A whopping 83 percent of Americans think there should be a law that prohibits kids 9 and under from playing at the park unsupervised, despite the fact, Lenore Skenazy points out, that most of them no doubt grew up doing just that:
A whopping 68 percent of Americans think there should be a law that prohibits kids 9 and under from playing at the park unsupervised, despite the fact that most of them no doubt grew up doing just that.
What’s more: 43 percent feel the same way about 12-year-olds. They would like to criminalize all pre-teenagers playing outside on their own (and, I guess, arrest their no-good parents).
As hard as it is to believe, some people don’t lock their doors — even in New York City:
A 2008 survey by State Farm Insurance of 1,000 homes across the country reported that fewer than half of those surveyed always locked their front doors. And while people who habitually lock their doors are incredulous that others do not, those who don’t lock are surprised that anyone would be shocked by it.
According to the F.B.I.’s most recent annual Uniform Crime Report, of the estimated 2,222,196 burglaries committed nationwide in 2008, 32.2 percent were unlawful entries without force. And a spokesman for the New York City Police Department reported that of the 19,263 burglaries that took place in New York City in 2009, 5,041 did not involve forced entry.
These figures include commercial as well as residential properties, and burglaries without forced entry cannot be flatly equated with those that involve unlocked doors, because they may involve open windows; unauthorized use of a key; or theft by workers, family members or business associates. But unlocked doors are certainly a factor.
Inspector James Murtagh is the commanding officer of the 19th Precinct on the Upper East Side of Manhattan, which includes Park Avenue doorman buildings, brownstones and apartment houses. In his precinct, he estimates that 25 percent of burglaries are a result of an open door or window.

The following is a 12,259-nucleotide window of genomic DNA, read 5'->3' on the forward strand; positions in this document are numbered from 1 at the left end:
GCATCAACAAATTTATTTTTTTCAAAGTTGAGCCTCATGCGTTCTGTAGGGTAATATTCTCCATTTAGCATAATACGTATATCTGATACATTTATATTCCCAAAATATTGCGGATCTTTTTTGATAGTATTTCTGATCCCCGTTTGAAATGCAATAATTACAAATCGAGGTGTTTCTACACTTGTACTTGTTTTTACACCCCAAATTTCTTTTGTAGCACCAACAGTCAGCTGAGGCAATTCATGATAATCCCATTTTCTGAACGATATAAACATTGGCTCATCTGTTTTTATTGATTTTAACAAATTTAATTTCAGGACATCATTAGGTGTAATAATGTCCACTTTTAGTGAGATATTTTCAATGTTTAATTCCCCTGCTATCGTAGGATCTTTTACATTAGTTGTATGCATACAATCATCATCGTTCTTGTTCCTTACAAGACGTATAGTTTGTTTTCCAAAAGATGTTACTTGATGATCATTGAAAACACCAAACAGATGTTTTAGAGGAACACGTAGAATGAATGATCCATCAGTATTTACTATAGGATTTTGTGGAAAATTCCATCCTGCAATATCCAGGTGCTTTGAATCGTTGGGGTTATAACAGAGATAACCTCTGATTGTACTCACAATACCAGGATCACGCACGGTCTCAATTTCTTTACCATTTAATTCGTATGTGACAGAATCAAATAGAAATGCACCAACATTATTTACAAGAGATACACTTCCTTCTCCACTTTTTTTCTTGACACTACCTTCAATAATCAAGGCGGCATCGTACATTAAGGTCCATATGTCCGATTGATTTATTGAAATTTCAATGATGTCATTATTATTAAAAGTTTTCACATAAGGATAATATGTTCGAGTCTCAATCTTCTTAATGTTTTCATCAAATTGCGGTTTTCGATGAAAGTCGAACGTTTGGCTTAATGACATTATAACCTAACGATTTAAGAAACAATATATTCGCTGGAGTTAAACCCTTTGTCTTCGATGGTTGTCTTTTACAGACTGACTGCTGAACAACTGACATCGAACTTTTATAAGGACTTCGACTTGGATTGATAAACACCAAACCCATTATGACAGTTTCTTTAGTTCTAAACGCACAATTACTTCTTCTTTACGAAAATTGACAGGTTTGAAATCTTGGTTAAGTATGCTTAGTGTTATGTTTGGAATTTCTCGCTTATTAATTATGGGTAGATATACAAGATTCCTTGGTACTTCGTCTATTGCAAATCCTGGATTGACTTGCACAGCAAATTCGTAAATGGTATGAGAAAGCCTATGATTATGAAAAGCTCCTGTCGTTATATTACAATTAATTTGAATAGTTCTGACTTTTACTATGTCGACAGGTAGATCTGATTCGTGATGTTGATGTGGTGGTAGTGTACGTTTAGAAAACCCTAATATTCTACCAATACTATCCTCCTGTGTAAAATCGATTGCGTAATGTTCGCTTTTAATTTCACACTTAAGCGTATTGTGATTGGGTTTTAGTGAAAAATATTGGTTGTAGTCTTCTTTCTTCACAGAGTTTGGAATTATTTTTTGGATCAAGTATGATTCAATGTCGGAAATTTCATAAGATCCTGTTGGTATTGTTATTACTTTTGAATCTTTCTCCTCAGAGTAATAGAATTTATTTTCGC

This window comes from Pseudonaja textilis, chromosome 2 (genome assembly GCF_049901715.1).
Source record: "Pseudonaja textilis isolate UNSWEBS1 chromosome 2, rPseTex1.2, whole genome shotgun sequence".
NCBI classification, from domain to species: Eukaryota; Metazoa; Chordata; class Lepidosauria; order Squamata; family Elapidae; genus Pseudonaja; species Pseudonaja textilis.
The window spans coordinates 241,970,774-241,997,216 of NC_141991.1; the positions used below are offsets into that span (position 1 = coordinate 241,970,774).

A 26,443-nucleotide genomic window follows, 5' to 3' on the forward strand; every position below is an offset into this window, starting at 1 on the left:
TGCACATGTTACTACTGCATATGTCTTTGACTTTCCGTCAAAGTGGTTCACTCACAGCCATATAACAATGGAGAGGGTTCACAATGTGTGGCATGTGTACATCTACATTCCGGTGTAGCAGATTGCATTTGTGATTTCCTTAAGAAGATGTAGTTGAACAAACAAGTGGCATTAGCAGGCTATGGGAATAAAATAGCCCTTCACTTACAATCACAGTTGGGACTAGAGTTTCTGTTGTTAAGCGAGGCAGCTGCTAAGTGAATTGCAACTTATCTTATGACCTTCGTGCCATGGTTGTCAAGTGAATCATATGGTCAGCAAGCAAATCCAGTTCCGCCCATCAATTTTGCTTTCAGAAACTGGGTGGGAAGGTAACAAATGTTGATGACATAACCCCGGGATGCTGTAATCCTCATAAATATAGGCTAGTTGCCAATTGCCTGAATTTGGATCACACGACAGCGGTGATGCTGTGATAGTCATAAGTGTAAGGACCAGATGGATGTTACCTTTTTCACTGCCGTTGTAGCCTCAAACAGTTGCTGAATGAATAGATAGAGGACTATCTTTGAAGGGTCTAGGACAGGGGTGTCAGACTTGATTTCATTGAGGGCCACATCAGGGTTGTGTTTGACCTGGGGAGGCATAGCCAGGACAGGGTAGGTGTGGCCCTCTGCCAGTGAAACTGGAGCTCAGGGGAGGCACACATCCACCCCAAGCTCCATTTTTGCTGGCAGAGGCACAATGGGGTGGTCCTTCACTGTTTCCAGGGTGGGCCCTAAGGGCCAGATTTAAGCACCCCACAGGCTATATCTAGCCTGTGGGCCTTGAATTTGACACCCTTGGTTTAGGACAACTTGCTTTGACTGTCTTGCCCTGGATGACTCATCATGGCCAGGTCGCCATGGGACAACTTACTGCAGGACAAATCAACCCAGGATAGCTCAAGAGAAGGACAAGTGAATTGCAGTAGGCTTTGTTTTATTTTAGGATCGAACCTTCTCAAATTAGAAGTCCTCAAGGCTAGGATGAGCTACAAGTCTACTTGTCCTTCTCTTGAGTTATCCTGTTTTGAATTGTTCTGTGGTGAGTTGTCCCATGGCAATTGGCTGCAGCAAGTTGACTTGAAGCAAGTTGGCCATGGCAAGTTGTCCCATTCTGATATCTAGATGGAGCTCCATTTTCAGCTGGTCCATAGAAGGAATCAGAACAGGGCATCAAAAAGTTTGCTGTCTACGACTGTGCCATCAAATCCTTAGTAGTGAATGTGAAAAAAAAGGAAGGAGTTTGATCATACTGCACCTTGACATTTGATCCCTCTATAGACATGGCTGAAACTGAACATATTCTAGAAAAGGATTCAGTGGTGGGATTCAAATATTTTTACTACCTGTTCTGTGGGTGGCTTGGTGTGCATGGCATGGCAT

While out-of-towners may cling to the notion of New York as a city of triple locks and metal bars bracing the door — an image common in movies from the 1960s and 1970s — that idea is dramatically out of date. According to the Police Department, there were 210,703 burglaries in the city in 1980, more than 10 times as many as there were last year.
And in some ways, Inspector Murtagh says, the city may be a victim of its own success — people may have become too comfortable.
Let us suppose, Fred Reed suggests, that you, the reader, are an average white cop in, say, Washington, DC:
Just as the public doesn’t like you, you will not much like the public. Cops do not see humanity at its best. The young woman hiking her skirt up at traffic stops. Couples screaming obscenities at each other on domestic-violence calls. “Why don’t you catch real criminals?” The lies. The excuses. The lame attempts at manipulation. The threats (“I know the mayor.”)
As a real cop on real streets, you learn never to smile, to maintain an implied aggressiveness. When riding with a reporter, you will joke and tell stories. With the public, you will learn to be wooden-faced and authoritarian. You can’t lose your dominance or you are useless.
A few months on the streets will take the bloom off your dewy rose of morn.
[Gruesome stories elided.]
As a reporter, I saw all of these things. Not similar things, but exactly these. They are not imaginary. They will change your attitude toward humanity. It won’t make you better company.
And nobody but another cop, or someone in the street trades — police, fire, ambulance–will understand. Your wife won’t, and this won’t improve the marriage. Divorce rates are high among cops.